Blood sampling to enable subsequent laboratory testing back home in Ireland and blood typing to enable positive identification, followed by the subsequent packing for transport, all took a couple of hours. The boss of the circus, my guide and interpreter, and I then bundled into the jeep and headed off. Just over two hours to a scheduled flight departure time from Krasnoyarsk to Moscow. Or so it seemed. My companions then advised that this was a typical western visitor mistake because all flight times were Moscow time, not Siberian time, and there was a five-hour time difference. Which meant that there were not two, but seven hours to kill before take off. So, they assured there was only one thing to do. Go for lunch.
Yes, Chicken Kiev, chipped potatoes and salted cabbage, the third time in 24 hours.
And although there was a happy ending and the horses did get to travel safely to Australia—and their tour was a great success—I have never been able to even consider eating Chicken Kiev again.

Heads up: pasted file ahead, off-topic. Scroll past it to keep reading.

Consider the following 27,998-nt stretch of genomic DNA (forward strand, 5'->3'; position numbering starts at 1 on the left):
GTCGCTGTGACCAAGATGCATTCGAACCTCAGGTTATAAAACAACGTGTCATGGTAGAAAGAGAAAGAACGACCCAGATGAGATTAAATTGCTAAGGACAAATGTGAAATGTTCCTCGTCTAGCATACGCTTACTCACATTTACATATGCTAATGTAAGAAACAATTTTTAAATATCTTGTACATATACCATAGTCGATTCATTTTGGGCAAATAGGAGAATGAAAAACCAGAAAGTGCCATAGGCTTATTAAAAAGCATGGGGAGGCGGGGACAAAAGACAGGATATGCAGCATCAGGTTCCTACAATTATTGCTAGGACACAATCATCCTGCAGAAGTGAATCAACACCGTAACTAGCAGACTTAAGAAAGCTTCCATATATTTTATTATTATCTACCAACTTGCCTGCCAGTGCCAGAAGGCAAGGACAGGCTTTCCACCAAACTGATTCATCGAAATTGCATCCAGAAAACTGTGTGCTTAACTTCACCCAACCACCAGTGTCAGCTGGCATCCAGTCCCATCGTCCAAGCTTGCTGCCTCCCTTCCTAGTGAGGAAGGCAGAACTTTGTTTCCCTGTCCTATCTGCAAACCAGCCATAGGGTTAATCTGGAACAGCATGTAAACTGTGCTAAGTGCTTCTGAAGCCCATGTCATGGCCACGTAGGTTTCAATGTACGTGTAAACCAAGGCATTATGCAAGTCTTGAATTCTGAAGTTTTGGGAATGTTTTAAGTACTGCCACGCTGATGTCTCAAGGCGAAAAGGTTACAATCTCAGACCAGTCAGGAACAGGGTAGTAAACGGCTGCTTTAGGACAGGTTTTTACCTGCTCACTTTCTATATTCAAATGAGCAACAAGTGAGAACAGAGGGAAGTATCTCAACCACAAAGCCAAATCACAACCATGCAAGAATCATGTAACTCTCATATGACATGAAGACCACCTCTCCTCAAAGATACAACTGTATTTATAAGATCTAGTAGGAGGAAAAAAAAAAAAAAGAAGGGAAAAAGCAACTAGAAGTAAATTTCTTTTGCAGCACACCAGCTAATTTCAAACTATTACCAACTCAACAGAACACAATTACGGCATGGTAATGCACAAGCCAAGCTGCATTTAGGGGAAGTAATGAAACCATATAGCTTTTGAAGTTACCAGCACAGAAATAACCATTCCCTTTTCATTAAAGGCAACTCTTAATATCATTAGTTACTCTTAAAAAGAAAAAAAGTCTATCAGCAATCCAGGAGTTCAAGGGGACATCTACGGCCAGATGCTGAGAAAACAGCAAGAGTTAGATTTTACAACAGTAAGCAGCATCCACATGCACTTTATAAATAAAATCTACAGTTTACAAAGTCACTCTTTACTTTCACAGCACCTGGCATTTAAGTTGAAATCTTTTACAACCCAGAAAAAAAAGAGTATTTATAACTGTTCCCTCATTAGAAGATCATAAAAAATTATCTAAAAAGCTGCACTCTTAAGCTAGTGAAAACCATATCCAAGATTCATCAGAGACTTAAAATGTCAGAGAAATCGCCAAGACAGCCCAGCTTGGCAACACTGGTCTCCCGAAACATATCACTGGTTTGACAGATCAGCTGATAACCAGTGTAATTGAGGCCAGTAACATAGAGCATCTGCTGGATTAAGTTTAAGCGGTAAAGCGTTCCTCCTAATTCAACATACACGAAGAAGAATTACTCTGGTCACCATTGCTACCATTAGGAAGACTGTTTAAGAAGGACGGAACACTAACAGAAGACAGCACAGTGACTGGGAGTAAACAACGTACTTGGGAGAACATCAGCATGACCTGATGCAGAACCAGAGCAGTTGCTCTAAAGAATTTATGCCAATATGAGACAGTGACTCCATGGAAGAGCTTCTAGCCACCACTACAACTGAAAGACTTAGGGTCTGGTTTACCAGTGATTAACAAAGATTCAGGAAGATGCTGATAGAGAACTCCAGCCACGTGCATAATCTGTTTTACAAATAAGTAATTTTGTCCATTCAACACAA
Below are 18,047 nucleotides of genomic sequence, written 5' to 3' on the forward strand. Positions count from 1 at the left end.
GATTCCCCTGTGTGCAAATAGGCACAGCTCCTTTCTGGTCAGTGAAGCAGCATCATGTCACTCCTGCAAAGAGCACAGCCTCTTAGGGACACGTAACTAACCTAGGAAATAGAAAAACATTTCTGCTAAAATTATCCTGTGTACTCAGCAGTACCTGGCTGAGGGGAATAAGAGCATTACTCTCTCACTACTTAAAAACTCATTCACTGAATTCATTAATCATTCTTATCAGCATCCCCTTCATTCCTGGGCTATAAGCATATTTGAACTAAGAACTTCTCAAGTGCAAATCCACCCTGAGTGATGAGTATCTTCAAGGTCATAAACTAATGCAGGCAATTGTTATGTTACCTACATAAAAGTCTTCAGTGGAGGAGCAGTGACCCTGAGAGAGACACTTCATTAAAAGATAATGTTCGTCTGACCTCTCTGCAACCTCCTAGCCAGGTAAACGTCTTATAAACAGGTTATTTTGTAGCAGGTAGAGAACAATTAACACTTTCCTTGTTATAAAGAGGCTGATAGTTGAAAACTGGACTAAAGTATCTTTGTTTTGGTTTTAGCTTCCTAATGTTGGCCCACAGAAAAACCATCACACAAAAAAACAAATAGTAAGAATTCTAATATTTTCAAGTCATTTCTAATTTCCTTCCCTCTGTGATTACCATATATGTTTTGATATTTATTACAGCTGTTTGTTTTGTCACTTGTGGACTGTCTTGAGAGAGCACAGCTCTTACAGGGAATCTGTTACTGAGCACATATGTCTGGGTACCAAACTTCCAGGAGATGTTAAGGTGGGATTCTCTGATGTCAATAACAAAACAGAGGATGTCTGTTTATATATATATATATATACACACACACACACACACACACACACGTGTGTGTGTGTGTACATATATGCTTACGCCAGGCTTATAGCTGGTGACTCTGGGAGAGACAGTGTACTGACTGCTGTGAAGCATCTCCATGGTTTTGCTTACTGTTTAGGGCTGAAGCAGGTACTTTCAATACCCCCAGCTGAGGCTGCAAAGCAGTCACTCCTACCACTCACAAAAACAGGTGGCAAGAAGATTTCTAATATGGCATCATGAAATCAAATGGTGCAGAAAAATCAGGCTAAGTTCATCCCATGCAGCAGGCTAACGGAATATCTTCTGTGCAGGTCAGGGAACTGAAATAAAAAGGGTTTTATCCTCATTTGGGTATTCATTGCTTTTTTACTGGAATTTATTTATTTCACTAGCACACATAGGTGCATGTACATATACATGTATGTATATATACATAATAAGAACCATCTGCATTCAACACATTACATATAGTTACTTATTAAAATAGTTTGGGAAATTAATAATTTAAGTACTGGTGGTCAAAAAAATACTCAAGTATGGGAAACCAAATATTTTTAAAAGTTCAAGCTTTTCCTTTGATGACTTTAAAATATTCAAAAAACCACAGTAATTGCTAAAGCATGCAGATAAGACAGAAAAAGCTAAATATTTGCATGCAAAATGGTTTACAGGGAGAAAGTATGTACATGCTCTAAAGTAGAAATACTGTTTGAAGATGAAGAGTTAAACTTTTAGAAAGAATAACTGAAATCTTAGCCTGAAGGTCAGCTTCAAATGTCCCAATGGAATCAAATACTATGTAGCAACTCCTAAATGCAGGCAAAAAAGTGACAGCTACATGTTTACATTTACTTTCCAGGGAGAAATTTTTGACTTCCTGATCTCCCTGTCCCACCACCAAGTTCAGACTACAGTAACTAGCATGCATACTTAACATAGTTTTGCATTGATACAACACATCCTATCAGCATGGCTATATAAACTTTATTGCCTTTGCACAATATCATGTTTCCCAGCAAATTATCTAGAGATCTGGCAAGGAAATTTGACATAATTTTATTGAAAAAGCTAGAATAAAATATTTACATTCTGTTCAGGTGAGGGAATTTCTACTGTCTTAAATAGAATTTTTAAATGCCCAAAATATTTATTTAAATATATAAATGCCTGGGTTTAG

From Dr. Des Leadon, March 2020: These stories fulfill a promise I made to my colleague and dear friend Dr. Michelle LeBlanc before her untimely death on April 13, 2013. Michelle and I collaborated on various projects after meeting at a Havermeyer Foundation Lecture on neonatal foals, and she soon became a wonderful friend to both my wife, Mariann, and me. When Michelle was first diagnosed with her terrible disease, I visited her in Florida. After conceding that I would not be able to visit her as often as I would have liked, I promised that I would write to her every two weeks. I honored that promise for the rest of her life. These stories formed the basis of that correspondence.